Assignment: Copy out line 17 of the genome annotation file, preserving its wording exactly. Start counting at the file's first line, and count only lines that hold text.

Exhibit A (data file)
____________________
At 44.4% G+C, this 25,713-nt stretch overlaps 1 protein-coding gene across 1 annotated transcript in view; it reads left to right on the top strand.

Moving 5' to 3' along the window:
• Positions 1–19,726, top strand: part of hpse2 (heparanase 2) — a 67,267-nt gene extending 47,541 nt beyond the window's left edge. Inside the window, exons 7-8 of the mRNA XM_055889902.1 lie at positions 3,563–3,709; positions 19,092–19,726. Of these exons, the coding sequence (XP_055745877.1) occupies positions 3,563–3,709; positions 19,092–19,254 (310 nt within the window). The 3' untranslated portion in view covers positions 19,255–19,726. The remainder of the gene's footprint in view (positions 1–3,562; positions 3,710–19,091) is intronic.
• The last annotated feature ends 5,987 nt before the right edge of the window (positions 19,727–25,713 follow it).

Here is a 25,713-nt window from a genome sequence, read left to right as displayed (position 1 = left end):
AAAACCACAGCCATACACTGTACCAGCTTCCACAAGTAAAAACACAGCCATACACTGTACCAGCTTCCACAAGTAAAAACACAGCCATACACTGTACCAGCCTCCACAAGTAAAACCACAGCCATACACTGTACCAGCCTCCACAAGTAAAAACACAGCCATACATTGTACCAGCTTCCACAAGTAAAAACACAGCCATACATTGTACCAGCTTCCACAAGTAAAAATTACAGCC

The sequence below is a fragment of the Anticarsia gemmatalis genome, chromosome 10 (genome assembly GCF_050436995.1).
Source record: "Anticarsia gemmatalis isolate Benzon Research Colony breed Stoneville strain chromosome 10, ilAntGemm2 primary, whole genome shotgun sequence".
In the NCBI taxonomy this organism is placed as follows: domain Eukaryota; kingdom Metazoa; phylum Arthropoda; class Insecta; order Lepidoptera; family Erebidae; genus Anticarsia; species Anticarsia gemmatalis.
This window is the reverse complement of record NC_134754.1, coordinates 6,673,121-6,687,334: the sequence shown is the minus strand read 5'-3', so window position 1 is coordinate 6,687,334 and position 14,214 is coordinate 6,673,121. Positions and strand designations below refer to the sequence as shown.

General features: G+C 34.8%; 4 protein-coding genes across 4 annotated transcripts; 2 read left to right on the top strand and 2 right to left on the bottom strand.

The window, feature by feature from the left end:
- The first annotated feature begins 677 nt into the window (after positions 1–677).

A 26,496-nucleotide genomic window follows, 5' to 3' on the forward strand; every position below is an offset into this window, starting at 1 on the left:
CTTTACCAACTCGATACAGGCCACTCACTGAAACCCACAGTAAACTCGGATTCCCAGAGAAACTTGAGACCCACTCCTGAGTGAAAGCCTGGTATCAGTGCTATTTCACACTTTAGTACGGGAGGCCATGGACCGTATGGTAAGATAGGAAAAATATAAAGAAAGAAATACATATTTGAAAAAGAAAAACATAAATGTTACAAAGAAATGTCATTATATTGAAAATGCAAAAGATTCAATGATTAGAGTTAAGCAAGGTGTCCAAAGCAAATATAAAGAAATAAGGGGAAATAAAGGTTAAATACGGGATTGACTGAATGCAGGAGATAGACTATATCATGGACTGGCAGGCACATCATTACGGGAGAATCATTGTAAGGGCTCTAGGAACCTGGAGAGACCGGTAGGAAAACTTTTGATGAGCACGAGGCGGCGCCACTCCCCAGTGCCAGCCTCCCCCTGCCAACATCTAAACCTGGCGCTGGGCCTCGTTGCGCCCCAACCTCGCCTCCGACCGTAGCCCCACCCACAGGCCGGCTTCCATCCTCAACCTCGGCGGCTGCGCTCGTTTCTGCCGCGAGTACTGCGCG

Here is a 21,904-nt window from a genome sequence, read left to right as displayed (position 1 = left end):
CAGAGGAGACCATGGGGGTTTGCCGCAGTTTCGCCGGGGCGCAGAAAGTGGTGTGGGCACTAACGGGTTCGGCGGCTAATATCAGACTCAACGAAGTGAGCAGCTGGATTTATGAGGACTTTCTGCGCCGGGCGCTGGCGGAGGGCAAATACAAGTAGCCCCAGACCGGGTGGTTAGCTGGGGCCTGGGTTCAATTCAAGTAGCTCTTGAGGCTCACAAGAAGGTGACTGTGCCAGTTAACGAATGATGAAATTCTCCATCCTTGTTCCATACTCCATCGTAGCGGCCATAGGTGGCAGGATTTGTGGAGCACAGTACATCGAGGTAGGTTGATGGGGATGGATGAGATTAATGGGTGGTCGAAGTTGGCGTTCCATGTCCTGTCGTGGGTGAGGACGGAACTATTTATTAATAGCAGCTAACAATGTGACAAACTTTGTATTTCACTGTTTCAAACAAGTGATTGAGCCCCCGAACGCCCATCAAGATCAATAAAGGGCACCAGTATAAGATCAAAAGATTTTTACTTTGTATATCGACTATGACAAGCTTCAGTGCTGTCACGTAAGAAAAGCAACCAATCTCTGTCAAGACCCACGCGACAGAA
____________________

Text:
CAGAGGAGACCATGGGGGTTTGCCGCAGTTTCGCCGGGGCGCAGAAAGTGGTGTGGGCACTAACGGGTTCGGCGGCTAATATCAGACTCAACGAAGTGAGCAGCTGGATTTATGAGGACTTTCTGCGCCGGGCGCTGGCGGAGGGCAAATACAAGTAGCCCCAGACCGGGTGGTTAGCTGGGGCCTGGGTTCAATTCAAGTAGCTCTTGAGGCTCACAAGAAGGTGACTGTGCCAGTTAACGAATGATGAAATTCTCCATCCTTGTTCCATACTCCATCGTAGCGGCCATAGGTGGCAGGATTTGTGGAGCACAGTACATCGAGGTAGGTTGATGGGGATGGATGAGATTAATGGGTGGTCGAAGTTGGCGTTCCATGTCCTGTCGTGGGTGAGGACGGAACTATTTATTAATAGCAGCTAACAATGTGACAAACTTTGTATTTCACTGTTTCAAACAAGTGATTGAGCCCCCGAACGCCCATCAAGATCAATAAAGGGCACCAGTATAAGATCAAAAGATTTTTACTTTGTATATCGACTATGACAAGCTTCAGTGCTGTCACGTAAGAAAAGCAACCAATCTCTGTCAAGACCCACGCGACAGAA